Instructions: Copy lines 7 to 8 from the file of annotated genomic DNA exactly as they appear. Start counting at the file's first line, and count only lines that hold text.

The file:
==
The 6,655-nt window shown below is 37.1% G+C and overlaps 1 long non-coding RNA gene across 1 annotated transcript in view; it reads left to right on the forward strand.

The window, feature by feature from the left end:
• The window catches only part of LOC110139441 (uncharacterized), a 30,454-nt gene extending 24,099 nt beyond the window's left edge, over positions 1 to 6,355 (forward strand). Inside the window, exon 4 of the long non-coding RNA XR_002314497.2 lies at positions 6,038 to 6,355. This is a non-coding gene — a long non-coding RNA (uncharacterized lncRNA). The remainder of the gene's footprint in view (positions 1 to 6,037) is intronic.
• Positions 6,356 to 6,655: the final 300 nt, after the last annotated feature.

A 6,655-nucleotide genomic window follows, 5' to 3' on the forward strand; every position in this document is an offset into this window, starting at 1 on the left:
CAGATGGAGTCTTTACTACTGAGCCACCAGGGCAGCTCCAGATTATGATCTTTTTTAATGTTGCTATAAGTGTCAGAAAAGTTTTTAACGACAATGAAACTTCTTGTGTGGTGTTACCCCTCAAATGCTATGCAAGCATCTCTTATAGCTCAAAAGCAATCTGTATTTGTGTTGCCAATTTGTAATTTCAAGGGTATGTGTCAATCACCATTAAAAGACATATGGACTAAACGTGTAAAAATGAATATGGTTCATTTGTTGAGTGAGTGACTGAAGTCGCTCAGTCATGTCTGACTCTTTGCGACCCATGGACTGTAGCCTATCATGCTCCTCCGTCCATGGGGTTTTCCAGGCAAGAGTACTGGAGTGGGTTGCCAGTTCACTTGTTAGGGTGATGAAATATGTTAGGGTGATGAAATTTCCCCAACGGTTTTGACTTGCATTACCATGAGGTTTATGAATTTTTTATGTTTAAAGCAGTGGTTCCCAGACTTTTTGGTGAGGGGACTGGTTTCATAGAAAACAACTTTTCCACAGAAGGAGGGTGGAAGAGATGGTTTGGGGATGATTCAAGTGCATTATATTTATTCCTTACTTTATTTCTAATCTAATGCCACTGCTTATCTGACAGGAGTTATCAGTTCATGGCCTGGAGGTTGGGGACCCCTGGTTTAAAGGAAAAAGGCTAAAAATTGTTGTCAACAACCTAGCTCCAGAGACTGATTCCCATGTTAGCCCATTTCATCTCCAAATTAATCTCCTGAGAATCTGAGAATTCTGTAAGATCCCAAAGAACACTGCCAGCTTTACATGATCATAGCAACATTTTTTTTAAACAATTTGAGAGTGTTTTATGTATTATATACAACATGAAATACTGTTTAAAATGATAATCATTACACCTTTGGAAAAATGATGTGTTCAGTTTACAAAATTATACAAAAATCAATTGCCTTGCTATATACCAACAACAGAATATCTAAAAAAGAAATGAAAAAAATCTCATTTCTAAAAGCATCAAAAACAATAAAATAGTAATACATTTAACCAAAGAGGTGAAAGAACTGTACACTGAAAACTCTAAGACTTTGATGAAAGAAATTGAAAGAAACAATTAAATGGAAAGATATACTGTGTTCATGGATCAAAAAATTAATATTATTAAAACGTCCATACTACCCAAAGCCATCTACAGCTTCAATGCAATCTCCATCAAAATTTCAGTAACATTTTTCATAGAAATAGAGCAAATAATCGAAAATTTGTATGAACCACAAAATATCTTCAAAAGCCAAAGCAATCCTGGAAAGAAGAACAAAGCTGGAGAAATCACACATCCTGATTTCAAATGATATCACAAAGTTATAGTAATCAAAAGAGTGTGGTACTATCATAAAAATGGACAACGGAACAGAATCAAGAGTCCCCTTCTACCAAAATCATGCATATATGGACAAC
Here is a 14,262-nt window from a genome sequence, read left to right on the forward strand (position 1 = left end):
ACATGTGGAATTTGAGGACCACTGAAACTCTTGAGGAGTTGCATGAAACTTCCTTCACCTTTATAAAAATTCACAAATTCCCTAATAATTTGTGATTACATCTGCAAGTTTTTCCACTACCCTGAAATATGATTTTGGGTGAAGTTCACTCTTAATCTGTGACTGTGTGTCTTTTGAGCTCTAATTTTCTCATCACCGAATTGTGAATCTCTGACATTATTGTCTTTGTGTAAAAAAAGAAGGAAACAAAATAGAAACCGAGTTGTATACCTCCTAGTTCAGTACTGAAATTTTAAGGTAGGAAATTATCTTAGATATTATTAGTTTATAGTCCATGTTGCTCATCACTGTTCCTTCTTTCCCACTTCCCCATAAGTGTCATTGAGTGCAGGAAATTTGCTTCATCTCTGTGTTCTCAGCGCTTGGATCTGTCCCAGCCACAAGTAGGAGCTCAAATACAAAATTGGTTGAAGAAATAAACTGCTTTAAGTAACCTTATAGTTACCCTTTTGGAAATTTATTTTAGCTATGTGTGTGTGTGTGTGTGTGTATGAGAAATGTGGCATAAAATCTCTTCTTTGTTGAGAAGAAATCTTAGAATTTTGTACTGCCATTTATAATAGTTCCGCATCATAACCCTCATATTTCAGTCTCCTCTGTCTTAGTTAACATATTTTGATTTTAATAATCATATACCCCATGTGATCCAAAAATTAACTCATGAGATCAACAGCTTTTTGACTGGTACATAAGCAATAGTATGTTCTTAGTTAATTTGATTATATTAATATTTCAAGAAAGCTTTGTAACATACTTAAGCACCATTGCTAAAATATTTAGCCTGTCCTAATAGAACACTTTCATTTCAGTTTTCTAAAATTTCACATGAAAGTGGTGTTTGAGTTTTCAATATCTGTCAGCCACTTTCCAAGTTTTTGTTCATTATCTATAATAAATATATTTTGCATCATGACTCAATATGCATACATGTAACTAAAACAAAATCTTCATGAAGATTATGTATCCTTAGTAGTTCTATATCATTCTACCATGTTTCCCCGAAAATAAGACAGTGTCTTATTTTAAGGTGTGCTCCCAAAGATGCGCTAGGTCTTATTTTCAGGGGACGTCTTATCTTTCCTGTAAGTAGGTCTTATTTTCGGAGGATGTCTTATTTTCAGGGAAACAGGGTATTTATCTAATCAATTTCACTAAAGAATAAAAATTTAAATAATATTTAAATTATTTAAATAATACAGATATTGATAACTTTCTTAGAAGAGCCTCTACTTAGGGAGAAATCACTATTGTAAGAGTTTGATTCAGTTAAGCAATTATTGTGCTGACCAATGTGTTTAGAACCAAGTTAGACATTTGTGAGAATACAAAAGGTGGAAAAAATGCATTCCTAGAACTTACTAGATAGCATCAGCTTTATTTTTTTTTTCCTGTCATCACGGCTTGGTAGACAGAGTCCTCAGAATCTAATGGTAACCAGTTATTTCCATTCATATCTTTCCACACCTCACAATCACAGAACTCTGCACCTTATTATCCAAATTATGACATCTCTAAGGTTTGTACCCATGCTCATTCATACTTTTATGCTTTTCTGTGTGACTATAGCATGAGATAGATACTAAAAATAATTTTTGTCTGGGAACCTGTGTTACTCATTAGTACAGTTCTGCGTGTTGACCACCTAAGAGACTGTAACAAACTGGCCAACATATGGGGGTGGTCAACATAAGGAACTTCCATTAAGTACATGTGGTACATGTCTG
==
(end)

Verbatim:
Here is a 14,262-nt window from a genome sequence, read left to right on the forward strand (position 1 = left end):
ACATGTGGAATTTGAGGACCACTGAAACTCTTGAGGAGTTGCATGAAACTTCCTTCACCTTTATAAAAATTCACAAATTCCCTAATAATTTGTGATTACATCTGCAAGTTTTTCCACTACCCTGAAATATGATTTTGGGTGAAGTTCACTCTTAATCTGTGACTGTGTGTCTTTTGAGCTCTAATTTTCTCATCACCGAATTGTGAATCTCTGACATTATTGTCTTTGTGTAAAAAAAGAAGGAAACAAAATAGAAACCGAGTTGTATACCTCCTAGTTCAGTACTGAAATTTTAAGGTAGGAAATTATCTTAGATATTATTAGTTTATAGTCCATGTTGCTCATCACTGTTCCTTCTTTCCCACTTCCCCATAAGTGTCATTGAGTGCAGGAAATTTGCTTCATCTCTGTGTTCTCAGCGCTTGGATCTGTCCCAGCCACAAGTAGGAGCTCAAATACAAAATTGGTTGAAGAAATAAACTGCTTTAAGTAACCTTATAGTTACCCTTTTGGAAATTTATTTTAGCTATGTGTGTGTGTGTGTGTGTGTATGAGAAATGTGGCATAAAATCTCTTCTTTGTTGAGAAGAAATCTTAGAATTTTGTACTGCCATTTATAATAGTTCCGCATCATAACCCTCATATTTCAGTCTCCTCTGTCTTAGTTAACATATTTTGATTTTAATAATCATATACCCCATGTGATCCAAAAATTAACTCATGAGATCAACAGCTTTTTGACTGGTACATAAGCAATAGTATGTTCTTAGTTAATTTGATTATATTAATATTTCAAGAAAGCTTTGTAACATACTTAAGCACCATTGCTAAAATATTTAGCCTGTCCTAATAGAACACTTTCATTTCAGTTTTCTAAAATTTCACATGAAAGTGGTGTTTGAGTTTTCAATATCTGTCAGCCACTTTCCAAGTTTTTGTTCATTATCTATAATAAATATATTTTGCATCATGACTCAATATGCATACATGTAACTAAAACAAAATCTTCATGAAGATTATGTATCCTTAGTAGTTCTATATCATTCTACCATGTTTCCCCGAAAATAAGACAGTGTCTTATTTTAAGGTGTGCTCCCAAAGATGCGCTAGGTCTTATTTTCAGGGGACGTCTTATCTTTCCTGTAAGTAGGTCTTATTTTCGGAGGATGTCTTATTTTCAGGGAAACAGGGTATTTATCTAATCAATTTCACTAAAGAATAAAAATTTAAATAATATTTAAATTATTTAAATAATACAGATATTGATAACTTTCTTAGAAGAGCCTCTACTTAGGGAGAAATCACTATTGTAAGAGTTTGATTCAGTTAAGCAATTATTGTGCTGACCAATGTGTTTAGAACCAAGTTAGACATTTGTGAGAATACAAAAGGTGGAAAAAATGCATTCCTAGAACTTACTAGATAGCATCAGCTTTATTTTTTTTTTCCTGTCATCACGGCTTGGTAGACAGAGTCCTCAGAATCTAATGGTAACCAGTTATTTCCATTCATATCTTTCCACACCTCACAATCACAGAACTCTGCACCTTATTATCCAAATTATGACATCTCTAAGGTTTGTACCCATGCTCATTCATACTTTTATGCTTTTCTGTGTGACTATAGCATGAGATAGATACTAAAAATAATTTTTGTCTGGGAACCTGTGTTACTCATTAGTACAGTTCTGCGTGTTGACCACCTAAGAGACTGTAACAAACTGGCCAACATATGGGGGTGGTCAACATAAGGAACTTCCATTAAGTACATGTGGTACATGTCTG